Mosley loses privacy case in Strasbourg
10 May 2011
The Strasbourg Court has ruled that the United Kingdom has not breached the right to privacy by failing to have in place a “pre-notification” requirement that would have alerted Max Mosley to the News of the World’s impending publication of covertly filmed footage – read judgment.
Adam Wagner’s prediction is bang to rights; although in this particular case the Court agreed that the newspaper had “flagrantly” violated Max Mosley’s right to privacy, it has refrained from ruling that UK law fell short of adequate protection of Article 8. “Particular care” had to be taken when examining constraints which might operate as a form of censorship prior to publication and generally have a chilling effect on journalism.
A new attitude of diffidence characterises this judgment in that the Court expressly refrains from considering the application of Convention rights to the facts of this case, since the UK Court had already decided on it. This suggests that Strasbourg is beginning to take on board criticisms that it is tending to arrogate to itself the role of supra-national court of appeal. There was no reconsideration therefore of the High Court’s assessment of the newspaper’s public interest defence nor of the balancing act that the judge had conducted between the right to privacy and the right to freedom of expression. The focus of this ruling was on the question of whether a legally binding pre-notification rule was required.
The following summary of the facts is based on the Court’s press release:
On 30 March 2008, the News of the World published on its front page an article headed “F1 boss has sick Nazi orgy with 5 hookers”. Several pages inside the newspaper were also devoted to the story, which included still photographs taken from video footage secretly recorded by one of the participants in the sexual activities. An edited extract of the highly intrusive video as well as still images were also published on the newspaper’s website and reproduced elsewhere on the internet. The print version of the newspaper invited readers to view the video, providing the website address of the newspaper.
The edited video footage was viewed over 1.4 million times over 30 and 31 March 2008. The online version of the article was visited over 400,000 times during the same period. The print version of the News of the World has an average circulation of over three million copies.
On 4 April 2008, the applicant brought legal proceedings against News Group Newspapers Limited claiming damages for breach of confidence and invasion of privacy. Although he did not dispute that the sexual activities had taken place, he contested the characterisation of his activities as being Nazi role-play. He also sought an injunction to restrain the News of the World from making available on its website the edited video footage.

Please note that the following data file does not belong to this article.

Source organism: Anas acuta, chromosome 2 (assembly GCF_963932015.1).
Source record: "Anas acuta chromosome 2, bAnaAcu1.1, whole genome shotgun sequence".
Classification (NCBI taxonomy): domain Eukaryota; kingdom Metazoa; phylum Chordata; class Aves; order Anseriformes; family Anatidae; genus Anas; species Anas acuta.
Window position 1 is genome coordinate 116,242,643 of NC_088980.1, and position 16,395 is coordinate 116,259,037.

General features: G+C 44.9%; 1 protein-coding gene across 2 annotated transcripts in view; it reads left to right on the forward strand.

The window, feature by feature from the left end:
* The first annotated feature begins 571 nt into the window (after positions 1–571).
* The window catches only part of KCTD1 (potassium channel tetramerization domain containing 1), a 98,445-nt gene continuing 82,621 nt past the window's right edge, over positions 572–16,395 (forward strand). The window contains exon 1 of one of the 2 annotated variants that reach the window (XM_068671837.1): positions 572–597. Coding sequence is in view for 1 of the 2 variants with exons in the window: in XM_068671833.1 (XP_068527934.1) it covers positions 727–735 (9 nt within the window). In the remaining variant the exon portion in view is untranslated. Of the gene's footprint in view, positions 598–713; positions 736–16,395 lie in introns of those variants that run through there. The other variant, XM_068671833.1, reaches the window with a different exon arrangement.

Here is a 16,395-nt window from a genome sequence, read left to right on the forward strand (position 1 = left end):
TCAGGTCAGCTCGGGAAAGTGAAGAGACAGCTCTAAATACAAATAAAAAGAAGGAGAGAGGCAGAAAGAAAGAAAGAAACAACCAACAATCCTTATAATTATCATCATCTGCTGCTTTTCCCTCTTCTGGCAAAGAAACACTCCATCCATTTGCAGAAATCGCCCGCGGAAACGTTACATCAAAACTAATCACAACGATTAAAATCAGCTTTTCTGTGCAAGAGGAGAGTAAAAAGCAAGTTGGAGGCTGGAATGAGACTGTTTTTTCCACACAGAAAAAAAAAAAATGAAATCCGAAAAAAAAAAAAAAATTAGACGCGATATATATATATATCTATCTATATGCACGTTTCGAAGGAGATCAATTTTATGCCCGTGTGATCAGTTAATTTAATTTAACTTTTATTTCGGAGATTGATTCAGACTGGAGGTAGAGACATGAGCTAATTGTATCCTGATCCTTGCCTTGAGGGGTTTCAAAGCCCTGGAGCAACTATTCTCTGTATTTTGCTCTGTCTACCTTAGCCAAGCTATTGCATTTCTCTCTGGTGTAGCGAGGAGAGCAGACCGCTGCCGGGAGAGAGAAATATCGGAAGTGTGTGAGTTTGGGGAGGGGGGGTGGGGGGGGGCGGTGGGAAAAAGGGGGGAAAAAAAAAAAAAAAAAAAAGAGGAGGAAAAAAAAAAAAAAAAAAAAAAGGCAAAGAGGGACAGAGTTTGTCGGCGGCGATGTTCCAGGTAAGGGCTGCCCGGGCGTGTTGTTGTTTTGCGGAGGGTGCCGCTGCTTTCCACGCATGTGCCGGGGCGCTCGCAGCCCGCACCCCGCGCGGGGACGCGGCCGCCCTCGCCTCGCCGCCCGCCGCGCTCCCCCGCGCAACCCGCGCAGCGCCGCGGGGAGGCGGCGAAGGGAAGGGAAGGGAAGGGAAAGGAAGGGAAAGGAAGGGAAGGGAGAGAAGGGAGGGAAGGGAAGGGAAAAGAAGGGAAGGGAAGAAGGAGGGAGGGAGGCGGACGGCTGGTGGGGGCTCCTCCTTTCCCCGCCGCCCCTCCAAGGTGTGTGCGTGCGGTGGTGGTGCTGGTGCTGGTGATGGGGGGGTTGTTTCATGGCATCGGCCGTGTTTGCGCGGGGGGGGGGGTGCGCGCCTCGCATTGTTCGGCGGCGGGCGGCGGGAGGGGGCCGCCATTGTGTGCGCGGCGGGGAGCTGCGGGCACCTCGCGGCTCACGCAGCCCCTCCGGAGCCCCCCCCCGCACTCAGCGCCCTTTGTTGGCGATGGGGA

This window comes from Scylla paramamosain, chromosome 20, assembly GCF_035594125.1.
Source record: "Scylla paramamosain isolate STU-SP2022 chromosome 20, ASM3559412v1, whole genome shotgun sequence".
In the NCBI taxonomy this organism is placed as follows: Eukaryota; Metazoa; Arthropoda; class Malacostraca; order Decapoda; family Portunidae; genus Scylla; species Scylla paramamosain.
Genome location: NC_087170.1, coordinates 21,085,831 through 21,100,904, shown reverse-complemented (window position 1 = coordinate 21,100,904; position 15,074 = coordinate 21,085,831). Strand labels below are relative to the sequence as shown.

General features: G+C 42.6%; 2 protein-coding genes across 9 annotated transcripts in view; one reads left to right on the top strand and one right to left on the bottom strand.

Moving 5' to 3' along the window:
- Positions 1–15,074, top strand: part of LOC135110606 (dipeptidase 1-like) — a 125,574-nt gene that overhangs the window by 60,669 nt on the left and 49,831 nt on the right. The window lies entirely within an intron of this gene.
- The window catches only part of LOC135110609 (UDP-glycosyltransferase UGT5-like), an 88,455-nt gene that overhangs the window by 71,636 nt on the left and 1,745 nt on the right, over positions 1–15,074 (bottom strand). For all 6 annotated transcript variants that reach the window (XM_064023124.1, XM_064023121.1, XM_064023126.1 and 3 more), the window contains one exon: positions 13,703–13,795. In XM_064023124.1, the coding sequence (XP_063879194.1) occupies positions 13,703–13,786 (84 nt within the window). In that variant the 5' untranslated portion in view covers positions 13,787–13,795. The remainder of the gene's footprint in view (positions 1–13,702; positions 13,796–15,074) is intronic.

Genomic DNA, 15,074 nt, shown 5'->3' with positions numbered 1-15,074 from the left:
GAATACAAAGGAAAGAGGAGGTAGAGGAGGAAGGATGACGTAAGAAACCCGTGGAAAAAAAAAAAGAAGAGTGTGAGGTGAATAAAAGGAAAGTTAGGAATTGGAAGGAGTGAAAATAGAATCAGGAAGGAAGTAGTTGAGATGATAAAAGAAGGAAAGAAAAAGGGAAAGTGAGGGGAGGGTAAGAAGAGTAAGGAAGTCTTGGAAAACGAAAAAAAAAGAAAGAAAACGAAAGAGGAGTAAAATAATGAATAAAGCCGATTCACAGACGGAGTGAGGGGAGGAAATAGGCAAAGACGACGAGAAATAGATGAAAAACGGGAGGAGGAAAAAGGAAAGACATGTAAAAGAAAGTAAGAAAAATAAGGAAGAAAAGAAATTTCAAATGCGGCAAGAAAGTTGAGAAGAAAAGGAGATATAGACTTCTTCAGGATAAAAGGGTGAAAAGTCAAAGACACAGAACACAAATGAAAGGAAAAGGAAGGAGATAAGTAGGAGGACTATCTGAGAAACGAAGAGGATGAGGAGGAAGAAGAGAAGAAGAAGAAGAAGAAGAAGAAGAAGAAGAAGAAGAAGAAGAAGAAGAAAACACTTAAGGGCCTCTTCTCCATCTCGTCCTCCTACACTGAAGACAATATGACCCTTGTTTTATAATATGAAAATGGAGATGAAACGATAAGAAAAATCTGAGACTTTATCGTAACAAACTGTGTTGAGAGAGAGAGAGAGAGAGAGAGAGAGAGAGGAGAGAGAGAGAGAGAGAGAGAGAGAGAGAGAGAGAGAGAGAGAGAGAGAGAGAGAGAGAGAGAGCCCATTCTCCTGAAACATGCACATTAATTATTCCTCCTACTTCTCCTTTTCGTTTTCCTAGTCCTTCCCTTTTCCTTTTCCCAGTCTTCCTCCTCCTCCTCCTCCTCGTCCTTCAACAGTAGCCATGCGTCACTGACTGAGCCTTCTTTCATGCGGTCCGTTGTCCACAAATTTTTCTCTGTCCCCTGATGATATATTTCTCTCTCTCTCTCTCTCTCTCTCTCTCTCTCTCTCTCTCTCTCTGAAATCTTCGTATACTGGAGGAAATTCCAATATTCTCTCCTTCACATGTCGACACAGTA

On 6 April 2008, a second series of articles on the applicant’s sexual activities was published in the News of the World.
High Court ruling
On 9 April 2008 Eady J refused to grant an injunction because the material was no longer private by reason of its extensive publication in print and on the internet. He concluded that the material was so widely accessible that an order in the terms sought would have made very little practical difference:
If someone wishes to search on the Internet for the content of the edited footage, there are various ways to access it notwithstanding any order the Court may choose to make imposing limits on the content of the News of the World website. The Court should guard against slipping into playing the role of King Canute.
As to the privacy point, Eady J did not allow the respondents to rely on a public interest defence in relation to the alleged “Nazi” associations.
The journalist and editor may well have been convinced that there was a Nazi element – not least because that is what they wanted to believe. Indeed, they needed to believe this in order to forge the somewhat tenuous link between the Claimant and his father’s notorious activities more than half a century ago and, secondly, to construct an arguable public interest defence.
The judge therefore found that there was no public interest justification for the newspaper’s breach of the applicant’s right to privacy. But he declined to award exemplary damages, limiting the award to £60,000 in compensation, whilst acknowledging that the sum would not constitute adequate redress.
Mosley’s complaints to the Strasbourg Court attached both to the injunction and privacy limbs of the proceedings. He contended that the United Kingdom had violated its positive obligations under Article 8 of the Convention by failing to impose a legal duty on the News of the World to notify him in advance in order to allow him the opportunity to seek an interim injunction and thus prevent publication of the material.
He further argued under Article 13 that there was no effective domestic remedy open to him. Although the court found a serious breach of his right to respect for privacy and he was awarded damages, this award was not able to restore his privacy to him. He contended that only the possibility to seek an interim injunction prior to publication could constitute an effective remedy in his case. The questions for the Court were formulated thus: